A squatter has the right to obtain compensation for any improvements made in good faith on the property. Land acquisition through "usucapion" (land ownership through possession) can only happen when the land in question is not a registered property and if the squatters can prove they have been inhabiting it as theirs for an uninterrupted period of more than 20 years. This happens on very rare occasions as it only applies to non-registered land (most of the country's land has already been registered). However, in the case of registered properties the compensation mentioned above does come into play. Squatters can be prosecuted through Private Property Violation law No. 5869 of 1962, and face criminal charges. However, it has proven very difficult to obtain police support to enforce judgments that order squatters to leave the affected properties, so it is better to take the necessary steps to avoid the situation altogether.

    In short, you should be very careful when buying property in the Dominican Republic: hire an experienced lawyer to perform all the required due diligence, this will assure you that a clear title can be obtained without any hassles, and never by any means leave non-built property unattended for long periods of time.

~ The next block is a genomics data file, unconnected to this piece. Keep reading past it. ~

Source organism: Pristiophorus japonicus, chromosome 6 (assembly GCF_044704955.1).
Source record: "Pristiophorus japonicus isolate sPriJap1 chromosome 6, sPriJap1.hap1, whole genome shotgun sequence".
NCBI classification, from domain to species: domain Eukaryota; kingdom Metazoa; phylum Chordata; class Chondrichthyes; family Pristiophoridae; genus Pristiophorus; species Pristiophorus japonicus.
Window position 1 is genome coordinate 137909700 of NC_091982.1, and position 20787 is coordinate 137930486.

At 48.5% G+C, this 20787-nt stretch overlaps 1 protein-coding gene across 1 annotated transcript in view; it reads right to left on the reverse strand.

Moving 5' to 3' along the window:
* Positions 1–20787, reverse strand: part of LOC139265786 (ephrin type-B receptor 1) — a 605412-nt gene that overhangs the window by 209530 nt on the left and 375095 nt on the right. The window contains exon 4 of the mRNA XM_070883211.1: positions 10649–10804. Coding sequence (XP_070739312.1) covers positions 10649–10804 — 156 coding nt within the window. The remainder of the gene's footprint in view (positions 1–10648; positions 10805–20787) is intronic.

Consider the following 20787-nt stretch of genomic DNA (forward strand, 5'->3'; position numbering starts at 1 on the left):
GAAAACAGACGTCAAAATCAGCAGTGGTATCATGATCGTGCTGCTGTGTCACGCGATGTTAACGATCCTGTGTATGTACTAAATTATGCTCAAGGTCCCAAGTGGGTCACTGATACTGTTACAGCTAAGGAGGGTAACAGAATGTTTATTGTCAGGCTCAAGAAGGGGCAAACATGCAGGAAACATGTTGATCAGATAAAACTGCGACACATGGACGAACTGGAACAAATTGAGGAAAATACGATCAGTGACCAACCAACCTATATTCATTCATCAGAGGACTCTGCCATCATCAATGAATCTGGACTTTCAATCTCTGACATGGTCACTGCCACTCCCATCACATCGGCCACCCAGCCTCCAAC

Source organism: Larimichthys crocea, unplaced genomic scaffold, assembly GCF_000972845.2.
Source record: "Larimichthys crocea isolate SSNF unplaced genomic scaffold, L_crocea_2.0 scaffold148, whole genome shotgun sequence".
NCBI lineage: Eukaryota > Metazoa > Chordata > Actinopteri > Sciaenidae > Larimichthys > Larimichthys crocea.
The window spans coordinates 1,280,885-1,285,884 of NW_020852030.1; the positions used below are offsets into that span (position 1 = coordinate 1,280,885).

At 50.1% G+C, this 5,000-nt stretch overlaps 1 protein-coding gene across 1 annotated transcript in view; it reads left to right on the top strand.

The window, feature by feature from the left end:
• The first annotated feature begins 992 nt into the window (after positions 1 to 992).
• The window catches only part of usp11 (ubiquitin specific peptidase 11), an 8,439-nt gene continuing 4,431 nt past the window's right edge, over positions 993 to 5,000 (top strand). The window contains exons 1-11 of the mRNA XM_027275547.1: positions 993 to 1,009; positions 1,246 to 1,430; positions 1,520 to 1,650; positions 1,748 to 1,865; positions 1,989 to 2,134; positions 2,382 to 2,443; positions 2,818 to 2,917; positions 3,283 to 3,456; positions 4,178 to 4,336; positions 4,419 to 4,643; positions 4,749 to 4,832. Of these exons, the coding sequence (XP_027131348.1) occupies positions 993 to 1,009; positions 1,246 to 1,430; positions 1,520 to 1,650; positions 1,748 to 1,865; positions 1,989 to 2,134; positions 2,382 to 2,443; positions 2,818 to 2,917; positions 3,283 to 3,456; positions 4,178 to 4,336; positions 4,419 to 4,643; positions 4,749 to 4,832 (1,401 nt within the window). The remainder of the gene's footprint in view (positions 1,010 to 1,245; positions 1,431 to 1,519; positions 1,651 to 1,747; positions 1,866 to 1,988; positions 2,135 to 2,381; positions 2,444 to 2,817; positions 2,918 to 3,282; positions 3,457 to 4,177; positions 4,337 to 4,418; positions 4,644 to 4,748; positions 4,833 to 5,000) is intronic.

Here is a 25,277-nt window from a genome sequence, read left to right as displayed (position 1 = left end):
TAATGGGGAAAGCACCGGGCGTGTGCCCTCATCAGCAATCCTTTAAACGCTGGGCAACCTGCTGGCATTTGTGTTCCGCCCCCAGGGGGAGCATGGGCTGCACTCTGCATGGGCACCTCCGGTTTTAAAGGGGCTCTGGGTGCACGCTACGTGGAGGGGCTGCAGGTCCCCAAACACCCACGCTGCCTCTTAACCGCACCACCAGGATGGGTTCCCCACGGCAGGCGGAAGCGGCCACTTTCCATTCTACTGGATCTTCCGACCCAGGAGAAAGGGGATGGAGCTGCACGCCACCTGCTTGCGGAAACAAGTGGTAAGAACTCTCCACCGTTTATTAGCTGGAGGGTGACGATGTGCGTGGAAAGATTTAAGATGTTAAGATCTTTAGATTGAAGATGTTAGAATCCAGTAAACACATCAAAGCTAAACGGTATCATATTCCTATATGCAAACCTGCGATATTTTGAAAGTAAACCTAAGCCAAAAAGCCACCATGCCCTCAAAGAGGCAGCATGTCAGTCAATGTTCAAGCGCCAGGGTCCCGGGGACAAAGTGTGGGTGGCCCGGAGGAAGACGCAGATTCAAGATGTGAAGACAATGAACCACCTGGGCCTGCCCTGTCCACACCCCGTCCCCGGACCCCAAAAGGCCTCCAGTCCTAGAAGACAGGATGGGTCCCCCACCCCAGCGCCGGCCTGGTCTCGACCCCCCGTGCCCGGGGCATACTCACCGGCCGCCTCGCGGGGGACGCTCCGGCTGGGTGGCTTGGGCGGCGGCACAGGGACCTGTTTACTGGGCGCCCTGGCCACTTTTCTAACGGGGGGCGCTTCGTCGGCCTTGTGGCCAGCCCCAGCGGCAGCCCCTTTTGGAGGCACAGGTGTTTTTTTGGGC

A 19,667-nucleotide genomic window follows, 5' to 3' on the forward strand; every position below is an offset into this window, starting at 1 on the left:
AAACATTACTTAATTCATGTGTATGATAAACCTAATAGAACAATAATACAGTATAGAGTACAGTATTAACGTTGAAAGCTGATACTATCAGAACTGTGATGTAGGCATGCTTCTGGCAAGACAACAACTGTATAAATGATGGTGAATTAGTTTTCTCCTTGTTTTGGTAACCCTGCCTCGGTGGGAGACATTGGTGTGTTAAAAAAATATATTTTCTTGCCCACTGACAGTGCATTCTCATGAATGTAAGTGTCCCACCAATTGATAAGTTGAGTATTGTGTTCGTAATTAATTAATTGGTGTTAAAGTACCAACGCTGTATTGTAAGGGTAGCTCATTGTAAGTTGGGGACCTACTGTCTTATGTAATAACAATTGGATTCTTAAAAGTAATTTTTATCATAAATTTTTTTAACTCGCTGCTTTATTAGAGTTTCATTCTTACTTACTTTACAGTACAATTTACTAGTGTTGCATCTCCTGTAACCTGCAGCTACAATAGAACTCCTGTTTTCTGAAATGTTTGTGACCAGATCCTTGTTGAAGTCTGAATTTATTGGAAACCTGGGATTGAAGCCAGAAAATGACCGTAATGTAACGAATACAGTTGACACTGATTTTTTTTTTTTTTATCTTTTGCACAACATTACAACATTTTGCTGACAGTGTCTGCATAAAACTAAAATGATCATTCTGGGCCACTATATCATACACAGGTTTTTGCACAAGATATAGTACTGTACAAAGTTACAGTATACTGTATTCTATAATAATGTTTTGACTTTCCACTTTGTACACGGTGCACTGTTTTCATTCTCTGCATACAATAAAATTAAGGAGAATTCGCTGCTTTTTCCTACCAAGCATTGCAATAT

OK This is very important so I want to be 100% clear.

    Lets say I used your law firm for the transaction and I have a clear title.

    I for some reason do not return to the Dominican Republic for 5 years and when I do someone has built something on my land (anything from a tin house to a brick 2 story house)

    Do I have to pay them for putting this unwanted structure on my property ?

  6. #26
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    Rover,

    In that case you would have to compensate him only for the improvements made if they have been made in good faith. For example, if you have fenced your property and the squatter has broken into it by taking down the fence, then any improvements made could not be considered as having been done in good faith and as such no compensation would be due. That's why it is recommended to have un-built property in the Dominican Republic either fenced or growing a durable crop to avoid squatters invading the land. In cases of only one squatter there are usually no obstacles when prosecuting them for violation of private property. The problem arises in cases where land is invaded by large groups of squatters who later form a sort of community inside of it. Like I said in my previous post, in these cases the government is always reluctant, if not completely against the enforcing of judgments ordering them to leave the land in question.

  7. #27
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    Thanks Alfredo Guzman for your very clear and concise reply

  8. #28
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    I am looking into a property and when I asked for a copy of the title to the property the 'abagado" who claims to be representing the seller wrote me that the owners do not have a title to the property but what they do have is

    " documentos emitidos por el Ayuntamiento Municipal de esa comunidad "

    Anyone have any knowledge of what this is ????
    Reply With Quote

  9. #29
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    Is there no title, there is probably something wrong..

  10. #30
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    It's documents issued by the municiple office, but what documents are they? What does YOUR lawyer say?